The birth of the Philippine Sports Commission was championed in the 1987 Philippine Constitution declaring the importance of sports in forming a healthy and functioning citizenry.

But even at the onset of the 20th century, sports already posed as a vital component of the Filipino lifestyle as upheld by the formation of various governing sports bodies, which would later pave the way for the creation of a main umbrella organization that is PSC.

 

IN RETROSPECT: Early government sports bodies

The first known government sports organization was the Philippine Amateur Athletic Federation (PAAF), established in 1911 when the country was still under the American administration. The spirit behind the organization, as stated in the Federation’s Handbook, was to resolve the ongoing “menace of professionalism” and erosion in Philippine sports. The first set of officers was an all-American, including then U.S. Governor-General W. Cameron Forbes as its president.

With the proliferation of amateur sports in the country and in the wake of some developments in the international meets in the 1960s, the Association for the Advancement of Amateur Athletic (AAAA) came into existence. It was described to be a “kinetic and progressive” group of young sports leaders who thought that a change in the PAAF system was unavoidable and indispensable.

In order to map out ways of effecting the change deemed necessary, a historic meeting among AAAA representatives, leaders of different sports, the Press, and advocates of the PAAF was convened on November 18, 1960. This resulted to the forging of a composite bill passed by the Senate and House of Representatives and approved by the President of the Philippines. Consequently, a new PAAF Charter was created, which ensued the decentralization of the Federation’s activities and granting autonomy to the various National Sports Associations.

Another milestone in the Philippines sports history was the issuance of Presidential Decree No. 604 pursuing the establishment of the Department of Youth and Sports Development (DYSD) in 1974 as the new government sports authority under President Ferdinand Marcos’s regime. This abolished PAAF, transferring all its properties, assets, and functions to the Department.

When the Philippines took a parliamentary form of government, the DYSD was changed to the Ministry of Youth and Sports Development (MYSD).

On October 31, 1979, a Letter of Instructions No. 955 was issued by President Marcos ordering the MYSD to implement what is now known as a ground-breaking and important sports endeavor in the Philippine sports history – the “Project: GINTONG ALAY” (PGA).

The primary goal of the project was to integrate and intensify all development programs of Athletics (Track & Field) in the country. Michael Keon, current PSC Training Director/Consultant, was tasked to head this undertaking. PGA adopted the concept of “training camp”, a first in Southeast Asia, which was situated in Baguio City. Track and Field athletes were the first batch who went through rigid trainings and focused development program aimed at improving performance in international competitions. Later on, the program was extended to include other sports.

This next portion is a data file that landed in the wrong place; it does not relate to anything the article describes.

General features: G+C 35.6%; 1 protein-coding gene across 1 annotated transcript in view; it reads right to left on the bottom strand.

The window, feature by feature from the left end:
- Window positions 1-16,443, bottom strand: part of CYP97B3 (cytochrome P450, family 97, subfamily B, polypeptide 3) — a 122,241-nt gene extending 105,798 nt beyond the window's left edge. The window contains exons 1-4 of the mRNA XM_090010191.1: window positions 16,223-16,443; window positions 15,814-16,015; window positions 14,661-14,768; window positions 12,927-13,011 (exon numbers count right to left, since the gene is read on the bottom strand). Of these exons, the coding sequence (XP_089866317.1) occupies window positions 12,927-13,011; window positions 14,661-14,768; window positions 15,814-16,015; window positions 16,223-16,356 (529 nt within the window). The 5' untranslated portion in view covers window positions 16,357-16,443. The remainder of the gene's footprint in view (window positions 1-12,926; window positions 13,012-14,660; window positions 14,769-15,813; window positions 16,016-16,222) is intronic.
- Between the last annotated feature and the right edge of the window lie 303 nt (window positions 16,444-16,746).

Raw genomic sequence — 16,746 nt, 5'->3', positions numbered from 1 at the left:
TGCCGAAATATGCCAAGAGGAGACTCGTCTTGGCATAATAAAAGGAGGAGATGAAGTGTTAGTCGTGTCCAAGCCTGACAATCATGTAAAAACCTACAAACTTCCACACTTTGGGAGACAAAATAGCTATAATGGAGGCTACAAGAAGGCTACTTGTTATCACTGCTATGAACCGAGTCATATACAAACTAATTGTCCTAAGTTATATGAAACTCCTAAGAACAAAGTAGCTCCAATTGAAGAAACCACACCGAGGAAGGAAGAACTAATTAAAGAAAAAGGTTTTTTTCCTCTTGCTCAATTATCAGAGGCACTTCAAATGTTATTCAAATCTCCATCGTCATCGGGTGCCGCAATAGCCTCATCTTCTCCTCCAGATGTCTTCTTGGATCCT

Among the notable prodigies of the PGA are legendary tricksters Lydia De Vega, Isidro del Prado, Hector Begeo, and Elma Muros.

By the year 1990, massive developments in the international sporting world were already arousing. In the country, it was the time to strengthen the national sports structure as President Corazon C. Aquino signed into law the creation of a new government’s sports agency with fortified and more relevant objectives.

Hence, on January 24, 1990, the Philippine Sports Commission came into being.

THE COMMISSION LIVES ON:

PSC was created as the top government sports body by virtue of Republic Act 6847 or “The Philippine Sports Commission Act”. Since its birth in 1990, it has grown into one of the country’s formidable institutions, ennobled by its salient mission of transforming the Filipino people into a healthy citizenry through various commendable sports development programs.

For already sixteen years of productive service, the Commission has remarkably lived through the best and worst of times. It has tasted the sweetest of triumphs and gone to the lowest pits of controversies and intrigues. But through it all, its spirit has never gone out. Its sincere devotion towards sports promotion in the country has indeed kept its existence more and more meaningful as the years go by.

Today, the agency’s fortitude keeps on burning with the untiring commitment and dedication of its leaders and employees, who unceasingly fuel the agency’s passion for excellence. Until the foreseeable future, PSC continues to be ever dynamic, resilient, and responsive to the needs of the citizenry.